Peter Fricke, Campus Reform
The Graduate Students Association at the University of California, Santa Barbara is upset that white students are mimicking the tactics of racial activists, and demands that the school protect students from hate speech.
“The Graduate Students Association of UC Santa Barbara stands in solidarity with student activists opposing discrimination on campuses around the country and taking political action to achieve equity on campus,” the GSA declares in an open letter published Friday in The Daily Nexus.
“We uphold UC’s principles of diversity, inclusivity, compassion, and educational equity for all, and we expect the University to assist our and other students’ efforts to make these principles a reality,” the missive continues, specifying that the GSA’s members “applaud the recent efforts of students across the nation to oppose racial discrimination on their campuses and in their communities … [and] recognize the inequalities of a system of structural racism and elitism that prevents too many from achieving a college degree.”
Without providing specifics, for instance, they cite “recent attacks on Black Lives Matter (BLM) activists both on and off campuses … and other evidence-supported claims by the BLM network(s) and associated movements,” which they say “reveal a continuing, significant, disproportionately high level of violence against people of color.”
The GSA also takes issue with “the rise of so-called ‘white student unions’ that allege discrimination toward ‘people of European descent’ and are, by definition, white supremacist hate groups.”
According to the letter, such groups “seek to shut down serious debate about the growing problem of institutional racism in our schools, courts, housing, and local governments” as part of a larger effort to “hijack national debate on the murder of people of color through aggressive policing by instead alleging racial discrimination toward white people.”
As an example, they point to the controversy surrounding a White Student Union Facebook page at UCSB, which they say focused primarily on whether it was a hoax and whether attempting to shut it down would be a violation of free speech, and conclude that “through alleging that any response constitutes an infringement of free speech, white supremacists are seeking to shut down criticisms of their racist organizations through automatic allegations of censorship.”
The tension created by such incidents, the letter asserts, “is compounded by white supremacists’ calls for a white student walkout and rally at the UCSB Multicultural Center.”
According to the UCSB White Student Union’s Facebook page, the walkout scheduled for Tuesday at noon is part of the group’s campaign to “#respectfullycomplain” that the school has not met the list of demands it issued in December lampooning a substantially similar ultimatum from black students.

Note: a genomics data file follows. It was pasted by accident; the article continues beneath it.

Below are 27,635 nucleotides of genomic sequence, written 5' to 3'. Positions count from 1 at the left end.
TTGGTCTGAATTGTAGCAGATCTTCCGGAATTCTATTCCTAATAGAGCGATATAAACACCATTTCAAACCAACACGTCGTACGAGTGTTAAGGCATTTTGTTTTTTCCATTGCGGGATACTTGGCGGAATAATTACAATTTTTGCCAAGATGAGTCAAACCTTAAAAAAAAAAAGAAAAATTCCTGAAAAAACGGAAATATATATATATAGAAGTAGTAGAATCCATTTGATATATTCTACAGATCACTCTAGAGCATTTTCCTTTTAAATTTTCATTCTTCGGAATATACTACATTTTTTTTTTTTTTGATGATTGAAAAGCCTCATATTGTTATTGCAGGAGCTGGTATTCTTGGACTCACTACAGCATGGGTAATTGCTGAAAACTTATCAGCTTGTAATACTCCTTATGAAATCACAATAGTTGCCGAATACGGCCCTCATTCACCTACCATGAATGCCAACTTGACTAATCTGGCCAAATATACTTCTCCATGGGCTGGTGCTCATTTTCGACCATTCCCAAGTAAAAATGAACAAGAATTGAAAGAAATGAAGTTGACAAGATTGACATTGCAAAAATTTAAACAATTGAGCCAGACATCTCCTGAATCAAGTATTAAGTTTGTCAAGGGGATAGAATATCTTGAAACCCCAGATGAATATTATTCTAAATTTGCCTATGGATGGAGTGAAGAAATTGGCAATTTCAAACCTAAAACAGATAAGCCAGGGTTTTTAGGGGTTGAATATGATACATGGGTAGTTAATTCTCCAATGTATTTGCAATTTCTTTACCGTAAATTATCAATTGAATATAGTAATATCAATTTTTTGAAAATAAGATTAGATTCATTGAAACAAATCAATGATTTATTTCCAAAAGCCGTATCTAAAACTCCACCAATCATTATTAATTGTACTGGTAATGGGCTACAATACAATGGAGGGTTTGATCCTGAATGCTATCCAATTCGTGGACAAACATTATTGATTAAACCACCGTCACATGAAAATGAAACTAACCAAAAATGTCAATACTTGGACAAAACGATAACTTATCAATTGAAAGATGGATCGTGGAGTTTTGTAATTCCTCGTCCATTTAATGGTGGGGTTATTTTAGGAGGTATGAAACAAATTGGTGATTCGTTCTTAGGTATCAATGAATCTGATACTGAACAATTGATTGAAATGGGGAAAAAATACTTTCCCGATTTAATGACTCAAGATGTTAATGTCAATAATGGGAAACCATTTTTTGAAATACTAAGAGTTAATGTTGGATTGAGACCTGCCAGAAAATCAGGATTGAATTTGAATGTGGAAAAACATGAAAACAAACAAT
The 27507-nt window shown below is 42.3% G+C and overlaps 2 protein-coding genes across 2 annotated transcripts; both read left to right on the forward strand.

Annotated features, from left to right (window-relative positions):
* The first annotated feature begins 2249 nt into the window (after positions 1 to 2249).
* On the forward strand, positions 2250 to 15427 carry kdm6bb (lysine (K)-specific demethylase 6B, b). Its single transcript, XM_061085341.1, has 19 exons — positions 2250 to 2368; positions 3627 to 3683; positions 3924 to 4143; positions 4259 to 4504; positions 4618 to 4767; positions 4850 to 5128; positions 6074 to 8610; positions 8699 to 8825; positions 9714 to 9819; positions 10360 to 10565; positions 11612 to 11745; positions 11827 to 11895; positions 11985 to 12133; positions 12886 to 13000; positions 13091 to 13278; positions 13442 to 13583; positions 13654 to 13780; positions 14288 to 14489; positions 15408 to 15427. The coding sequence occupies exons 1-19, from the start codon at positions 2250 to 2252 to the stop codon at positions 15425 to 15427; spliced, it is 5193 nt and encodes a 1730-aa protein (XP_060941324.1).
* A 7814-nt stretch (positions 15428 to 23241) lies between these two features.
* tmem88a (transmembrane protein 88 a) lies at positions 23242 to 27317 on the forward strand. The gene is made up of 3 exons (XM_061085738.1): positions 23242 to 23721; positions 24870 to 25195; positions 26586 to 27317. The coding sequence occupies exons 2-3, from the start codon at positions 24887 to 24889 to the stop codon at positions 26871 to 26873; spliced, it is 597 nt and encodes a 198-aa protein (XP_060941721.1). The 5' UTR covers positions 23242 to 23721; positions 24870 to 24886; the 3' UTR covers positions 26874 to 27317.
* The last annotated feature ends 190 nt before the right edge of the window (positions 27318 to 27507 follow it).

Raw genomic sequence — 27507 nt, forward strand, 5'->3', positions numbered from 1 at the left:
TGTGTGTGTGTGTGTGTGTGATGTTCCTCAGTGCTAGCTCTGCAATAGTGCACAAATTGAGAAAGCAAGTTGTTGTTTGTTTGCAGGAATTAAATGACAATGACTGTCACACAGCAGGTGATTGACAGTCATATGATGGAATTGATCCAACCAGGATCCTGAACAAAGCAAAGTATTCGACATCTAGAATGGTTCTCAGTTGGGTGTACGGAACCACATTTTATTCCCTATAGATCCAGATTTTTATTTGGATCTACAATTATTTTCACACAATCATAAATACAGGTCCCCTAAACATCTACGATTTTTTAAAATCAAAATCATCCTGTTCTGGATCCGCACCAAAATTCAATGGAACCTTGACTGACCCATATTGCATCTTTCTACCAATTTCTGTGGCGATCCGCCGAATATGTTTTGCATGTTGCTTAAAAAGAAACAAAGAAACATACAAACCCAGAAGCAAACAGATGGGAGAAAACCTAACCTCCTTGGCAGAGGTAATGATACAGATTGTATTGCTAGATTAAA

WSU supporters plan to march through campus to the UCSB Multicultural Center while chanting “ant-PED [people of European descent] is anti-American,” and say they hope their actions lead to “a change for the better treatment of white identities and PED at UCSB.”
In response to the rally, the GSA “announces its formal opposition to this ‘white student union’ and any other hate groups that predicate their cultural identity on violence and the denial of the multiculturalism at the heart of our University.”
Not content to merely stake out its position on the matter, the GSA not only urges other students to “join us in solidarity,” but also delivers some demands of its own to administrators.
“We demand that university administration formally investigate this online white supremacist hate group in order to ascertain whether the motives for its inception violate the principles of community at UCSB, as well as our student and faculty codes of conduct,” the group says. “We additionally demand that university administration remain vigilant with regards to any such organizations appropriating our community and values … [and] actively protects students from harassment, stalking, cyberstalking, or any form of hate crimes and hate speech.”
The GSA notes on its Facebook page that the letter was ratified by a vote of the GSA Assembly at its January 12 meeting, but does not reveal how many votes were cast for and against adopting the statement. Previously, the group hosted a special town hall open only to graduate students on January 5 in order to discuss the draft statement and forward a recommendation to the GSA Assembly.
Follow the author of this article on Twitter: @FrickePete.
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